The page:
UNESCO celebrates women on World Day for Audiovisual Heritage
The Fourth World Day for Audiovisual Heritage presents a timely opportunity to consider the role that audiovisual heritage plays in our modern society. This year's theme, "Save and Savour your Audiovisual Heritage - Now!" will be commemorated by UNESCO with the special focus on women.
The film archives represent the memory of UNESCO. Since 1945, the Organization has participated in film production to record, promote and showcase its fields of competence. At UNESCO Headquarters in Paris, the Fourth World Day for Audiovisual Heritage will be commemorated by a public screening of short films selected from the UNESCO audiovisual archives. All selected films feature women characters:
<li>Miriam Makeba Sings (English, 1978) <a href="#*">[*]</a>
<li>Loin des chimères (French, 1975)
<li>Lydia: Another Point of View (Spanish, 1975)
<li>More than Fair (English, 1969)
<li>Les femmes sur le chemin de l'égalité - Rendez-vous avec l'Orient n°2 (French, 1960)
<li>The Wives of Nendi (English, 1949)
<li>Hommage à Mme Galina Oulanova - Gala de danse salle Pleyel (French, 1981)
The screenings will take place on 27 October 2010, from 12.00 a.m to 3.30 p.m. at 7, place de Fontenoy, 75007 Paris, France.
Proclaimed by UNESCO in 2005, the World Day for Audiovisual Heritage is a commemoration of the adoption of the Recommendation for the Safeguarding and Preservation of Moving Images in 1980. The <a target=_blank href="http://www.ccaaa.org/">Coordinating Council of Audio-Visual Archives Associations (CCAAA)</a> is designated by UNESCO as the lead implementing body to organize the yearly celebrations. This World Day raises awareness of the importance of audiovisual documents as integral parts of national identities and the world's memory. It is also an occasion to draw attention to the urgent need to safeguard those documents, which need to be protected if they are to survive.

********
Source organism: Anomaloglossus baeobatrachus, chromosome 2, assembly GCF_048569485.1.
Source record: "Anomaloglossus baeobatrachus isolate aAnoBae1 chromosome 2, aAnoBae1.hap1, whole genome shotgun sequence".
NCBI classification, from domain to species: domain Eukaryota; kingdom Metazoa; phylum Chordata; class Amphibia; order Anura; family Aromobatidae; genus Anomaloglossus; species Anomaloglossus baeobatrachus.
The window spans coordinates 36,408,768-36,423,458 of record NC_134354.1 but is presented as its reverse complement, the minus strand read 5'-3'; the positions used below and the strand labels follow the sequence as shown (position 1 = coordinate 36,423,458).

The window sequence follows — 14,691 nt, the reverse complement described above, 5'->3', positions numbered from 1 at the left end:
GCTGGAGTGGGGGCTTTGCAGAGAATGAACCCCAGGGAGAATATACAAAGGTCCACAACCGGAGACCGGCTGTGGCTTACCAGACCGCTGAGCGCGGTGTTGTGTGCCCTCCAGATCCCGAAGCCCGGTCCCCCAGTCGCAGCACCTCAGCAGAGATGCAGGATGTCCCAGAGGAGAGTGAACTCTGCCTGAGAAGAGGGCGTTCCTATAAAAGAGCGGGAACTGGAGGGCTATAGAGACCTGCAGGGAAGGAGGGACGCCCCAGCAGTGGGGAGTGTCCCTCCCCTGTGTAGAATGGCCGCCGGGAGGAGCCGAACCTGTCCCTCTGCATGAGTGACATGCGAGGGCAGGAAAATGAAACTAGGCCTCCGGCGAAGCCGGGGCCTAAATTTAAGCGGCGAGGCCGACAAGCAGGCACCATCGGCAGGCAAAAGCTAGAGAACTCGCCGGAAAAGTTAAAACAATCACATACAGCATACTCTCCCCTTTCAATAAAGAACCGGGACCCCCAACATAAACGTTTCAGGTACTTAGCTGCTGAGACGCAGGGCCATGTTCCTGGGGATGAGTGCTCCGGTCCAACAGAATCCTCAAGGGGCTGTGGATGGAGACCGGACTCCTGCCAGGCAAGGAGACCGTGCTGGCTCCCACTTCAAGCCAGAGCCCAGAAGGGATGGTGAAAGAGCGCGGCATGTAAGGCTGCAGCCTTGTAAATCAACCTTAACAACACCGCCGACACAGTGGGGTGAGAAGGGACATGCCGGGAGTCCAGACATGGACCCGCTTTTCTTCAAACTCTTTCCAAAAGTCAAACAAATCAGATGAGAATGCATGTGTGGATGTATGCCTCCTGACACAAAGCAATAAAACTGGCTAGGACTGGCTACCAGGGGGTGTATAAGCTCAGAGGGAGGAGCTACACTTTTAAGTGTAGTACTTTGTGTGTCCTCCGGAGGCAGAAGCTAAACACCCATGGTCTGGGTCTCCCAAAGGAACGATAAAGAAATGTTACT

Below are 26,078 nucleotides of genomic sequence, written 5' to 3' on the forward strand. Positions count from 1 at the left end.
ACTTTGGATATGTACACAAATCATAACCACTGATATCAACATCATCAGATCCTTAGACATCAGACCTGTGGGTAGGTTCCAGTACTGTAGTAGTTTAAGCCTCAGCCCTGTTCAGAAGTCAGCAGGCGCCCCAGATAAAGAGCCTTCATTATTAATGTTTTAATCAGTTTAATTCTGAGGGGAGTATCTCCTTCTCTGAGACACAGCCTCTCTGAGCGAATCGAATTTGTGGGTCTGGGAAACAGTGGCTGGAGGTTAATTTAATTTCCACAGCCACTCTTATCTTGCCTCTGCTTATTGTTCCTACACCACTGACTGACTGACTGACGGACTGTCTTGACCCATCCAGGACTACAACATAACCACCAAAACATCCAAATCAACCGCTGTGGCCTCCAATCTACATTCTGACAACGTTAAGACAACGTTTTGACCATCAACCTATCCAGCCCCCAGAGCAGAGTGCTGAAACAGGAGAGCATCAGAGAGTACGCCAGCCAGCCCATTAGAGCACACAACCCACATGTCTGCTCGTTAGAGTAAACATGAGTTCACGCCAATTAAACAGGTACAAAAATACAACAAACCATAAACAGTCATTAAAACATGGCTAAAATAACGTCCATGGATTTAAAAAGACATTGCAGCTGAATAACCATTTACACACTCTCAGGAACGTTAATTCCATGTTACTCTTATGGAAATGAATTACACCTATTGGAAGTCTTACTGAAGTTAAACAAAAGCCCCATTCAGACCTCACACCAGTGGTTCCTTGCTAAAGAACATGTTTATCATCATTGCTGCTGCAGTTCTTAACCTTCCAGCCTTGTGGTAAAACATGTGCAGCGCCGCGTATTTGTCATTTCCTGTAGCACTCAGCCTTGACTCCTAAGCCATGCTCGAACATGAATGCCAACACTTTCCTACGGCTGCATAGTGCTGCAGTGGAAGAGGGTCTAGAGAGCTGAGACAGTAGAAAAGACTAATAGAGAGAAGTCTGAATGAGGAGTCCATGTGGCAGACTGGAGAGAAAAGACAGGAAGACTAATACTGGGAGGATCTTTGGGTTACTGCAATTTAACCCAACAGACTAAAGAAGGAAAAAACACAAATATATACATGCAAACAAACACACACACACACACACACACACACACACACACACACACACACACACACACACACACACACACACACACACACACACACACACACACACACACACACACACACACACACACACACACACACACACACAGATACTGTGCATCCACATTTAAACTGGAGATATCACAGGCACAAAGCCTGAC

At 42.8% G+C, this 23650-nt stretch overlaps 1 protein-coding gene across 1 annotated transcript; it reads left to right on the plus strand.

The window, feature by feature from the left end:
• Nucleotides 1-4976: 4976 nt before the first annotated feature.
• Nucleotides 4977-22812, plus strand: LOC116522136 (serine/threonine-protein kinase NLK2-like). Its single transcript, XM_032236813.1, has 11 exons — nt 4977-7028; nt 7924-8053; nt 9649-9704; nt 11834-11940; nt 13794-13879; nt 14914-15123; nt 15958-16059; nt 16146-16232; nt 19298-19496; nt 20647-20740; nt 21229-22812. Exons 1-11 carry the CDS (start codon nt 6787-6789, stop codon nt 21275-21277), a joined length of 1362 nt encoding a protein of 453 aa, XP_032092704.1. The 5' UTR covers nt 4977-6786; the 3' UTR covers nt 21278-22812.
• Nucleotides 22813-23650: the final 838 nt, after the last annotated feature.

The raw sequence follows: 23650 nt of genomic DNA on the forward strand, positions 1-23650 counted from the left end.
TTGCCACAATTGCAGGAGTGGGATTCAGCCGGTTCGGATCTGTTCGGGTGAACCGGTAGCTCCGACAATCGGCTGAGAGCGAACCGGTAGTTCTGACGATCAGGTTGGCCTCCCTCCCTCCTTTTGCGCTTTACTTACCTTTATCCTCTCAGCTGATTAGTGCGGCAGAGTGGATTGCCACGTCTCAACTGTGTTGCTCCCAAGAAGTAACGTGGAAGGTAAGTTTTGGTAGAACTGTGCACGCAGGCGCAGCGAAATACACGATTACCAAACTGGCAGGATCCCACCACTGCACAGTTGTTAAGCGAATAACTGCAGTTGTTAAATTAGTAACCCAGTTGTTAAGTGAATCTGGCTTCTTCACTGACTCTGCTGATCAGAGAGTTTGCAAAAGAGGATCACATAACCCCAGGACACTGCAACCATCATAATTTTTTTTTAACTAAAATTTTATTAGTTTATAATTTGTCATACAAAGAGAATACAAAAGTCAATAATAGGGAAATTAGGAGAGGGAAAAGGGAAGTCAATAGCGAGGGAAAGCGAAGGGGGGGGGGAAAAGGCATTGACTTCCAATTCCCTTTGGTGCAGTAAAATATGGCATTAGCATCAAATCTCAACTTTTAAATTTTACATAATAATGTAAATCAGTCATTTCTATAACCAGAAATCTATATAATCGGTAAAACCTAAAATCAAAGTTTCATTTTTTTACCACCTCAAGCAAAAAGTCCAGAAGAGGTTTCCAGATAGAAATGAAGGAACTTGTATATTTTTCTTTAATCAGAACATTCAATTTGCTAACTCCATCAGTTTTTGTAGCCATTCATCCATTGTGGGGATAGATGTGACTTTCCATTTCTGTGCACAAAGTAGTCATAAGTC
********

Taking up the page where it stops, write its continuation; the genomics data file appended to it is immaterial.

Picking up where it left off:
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27 October 2010, World Day for Audiovisual Heritage
(Original Sound in French)
The world's entire audiovisual heritage of the last century is endangered. Most of what has been produced has been lost due to the ravages of time, ignorance of its value, chemical decay and technological obsolescence. No one disputes the role that audiovisual recordings play in bringing cultures together, but unless active measures are taken to secure their survival, they will slowly, but inevitably, disappear, along with massive portions of our global heritage. In so doing, the memory of the world will be irremediably impoverished.
Heritage preservation has always required tremendous efforts, but audiovisual records are far more endangered and more than other media necessitate greater measures for their protection.
UNESCO is also raising awareness of the issues through the Memory of the World Programme which this month will be featuring some on the audiovisual items listed on its Register. Only if there is an allocation of sufficient human and financial resources for preservation, can we ensure that future generations will be able to savour those cultures that now live on only through audiovisual recordings.
<a name="*"></a>* Also known as 'Mama Africa', Makeba was a musician, activist, and humanitarian. She received the UNESCO Grand Prix du Conseil International de la Musique along with numerous international awards.
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